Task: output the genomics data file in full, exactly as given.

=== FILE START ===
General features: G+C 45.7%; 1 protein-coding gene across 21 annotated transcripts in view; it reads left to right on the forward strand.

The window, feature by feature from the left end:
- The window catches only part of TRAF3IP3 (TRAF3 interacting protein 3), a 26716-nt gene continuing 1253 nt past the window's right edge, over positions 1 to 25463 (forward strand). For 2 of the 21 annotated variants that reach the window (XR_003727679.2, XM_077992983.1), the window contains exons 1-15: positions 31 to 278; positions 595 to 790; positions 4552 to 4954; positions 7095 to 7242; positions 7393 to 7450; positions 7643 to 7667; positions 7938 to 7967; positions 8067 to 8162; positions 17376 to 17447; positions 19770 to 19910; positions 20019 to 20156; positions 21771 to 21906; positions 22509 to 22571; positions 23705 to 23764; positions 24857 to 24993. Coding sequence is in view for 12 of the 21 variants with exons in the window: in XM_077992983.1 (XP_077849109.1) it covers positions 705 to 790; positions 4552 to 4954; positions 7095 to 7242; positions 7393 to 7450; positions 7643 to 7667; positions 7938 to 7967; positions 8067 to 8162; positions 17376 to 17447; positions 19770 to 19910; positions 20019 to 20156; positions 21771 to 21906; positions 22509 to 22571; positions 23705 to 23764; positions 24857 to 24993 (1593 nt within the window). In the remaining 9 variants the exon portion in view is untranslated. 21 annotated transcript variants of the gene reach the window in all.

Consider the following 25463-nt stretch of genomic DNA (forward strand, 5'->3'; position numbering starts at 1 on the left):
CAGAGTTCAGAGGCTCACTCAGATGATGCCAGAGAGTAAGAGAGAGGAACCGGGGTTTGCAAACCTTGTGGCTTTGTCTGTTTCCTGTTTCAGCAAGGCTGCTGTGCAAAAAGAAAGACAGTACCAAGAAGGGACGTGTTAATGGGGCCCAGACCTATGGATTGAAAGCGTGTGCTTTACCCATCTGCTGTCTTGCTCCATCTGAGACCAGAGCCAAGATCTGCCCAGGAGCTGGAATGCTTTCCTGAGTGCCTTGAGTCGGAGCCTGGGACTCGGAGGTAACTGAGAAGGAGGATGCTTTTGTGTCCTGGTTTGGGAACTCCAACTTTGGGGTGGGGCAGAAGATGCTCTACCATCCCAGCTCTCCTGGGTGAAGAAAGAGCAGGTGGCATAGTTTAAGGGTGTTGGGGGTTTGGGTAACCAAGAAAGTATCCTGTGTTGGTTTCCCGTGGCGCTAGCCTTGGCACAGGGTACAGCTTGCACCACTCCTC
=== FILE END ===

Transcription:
General features: G+C 45.7%; 1 protein-coding gene across 21 annotated transcripts in view; it reads left to right on the forward strand.

The window, feature by feature from the left end:
- The window catches only part of TRAF3IP3 (TRAF3 interacting protein 3), a 26716-nt gene continuing 1253 nt past the window's right edge, over positions 1 to 25463 (forward strand). For 2 of the 21 annotated variants that reach the window (XR_003727679.2, XM_077992983.1), the window contains exons 1-15: positions 31 to 278; positions 595 to 790; positions 4552 to 4954; positions 7095 to 7242; positions 7393 to 7450; positions 7643 to 7667; positions 7938 to 7967; positions 8067 to 8162; positions 17376 to 17447; positions 19770 to 19910; positions 20019 to 20156; positions 21771 to 21906; positions 22509 to 22571; positions 23705 to 23764; positions 24857 to 24993. Coding sequence is in view for 12 of the 21 variants with exons in the window: in XM_077992983.1 (XP_077849109.1) it covers positions 705 to 790; positions 4552 to 4954; positions 7095 to 7242; positions 7393 to 7450; positions 7643 to 7667; positions 7938 to 7967; positions 8067 to 8162; positions 17376 to 17447; positions 19770 to 19910; positions 20019 to 20156; positions 21771 to 21906; positions 22509 to 22571; positions 23705 to 23764; positions 24857 to 24993 (1593 nt within the window). In the remaining 9 variants the exon portion in view is untranslated. 21 annotated transcript variants of the gene reach the window in all.

Consider the following 25463-nt stretch of genomic DNA (forward strand, 5'->3'; position numbering starts at 1 on the left):
CAGAGTTCAGAGGCTCACTCAGATGATGCCAGAGAGTAAGAGAGAGGAACCGGGGTTTGCAAACCTTGTGGCTTTGTCTGTTTCCTGTTTCAGCAAGGCTGCTGTGCAAAAAGAAAGACAGTACCAAGAAGGGACGTGTTAATGGGGCCCAGACCTATGGATTGAAAGCGTGTGCTTTACCCATCTGCTGTCTTGCTCCATCTGAGACCAGAGCCAAGATCTGCCCAGGAGCTGGAATGCTTTCCTGAGTGCCTTGAGTCGGAGCCTGGGACTCGGAGGTAACTGAGAAGGAGGATGCTTTTGTGTCCTGGTTTGGGAACTCCAACTTTGGGGTGGGGCAGAAGATGCTCTACCATCCCAGCTCTCCTGGGTGAAGAAAGAGCAGGTGGCATAGTTTAAGGGTGTTGGGGGTTTGGGTAACCAAGAAAGTATCCTGTGTTGGTTTCCCGTGGCGCTAGCCTTGGCACAGGGTACAGCTTGCACCACTCCTC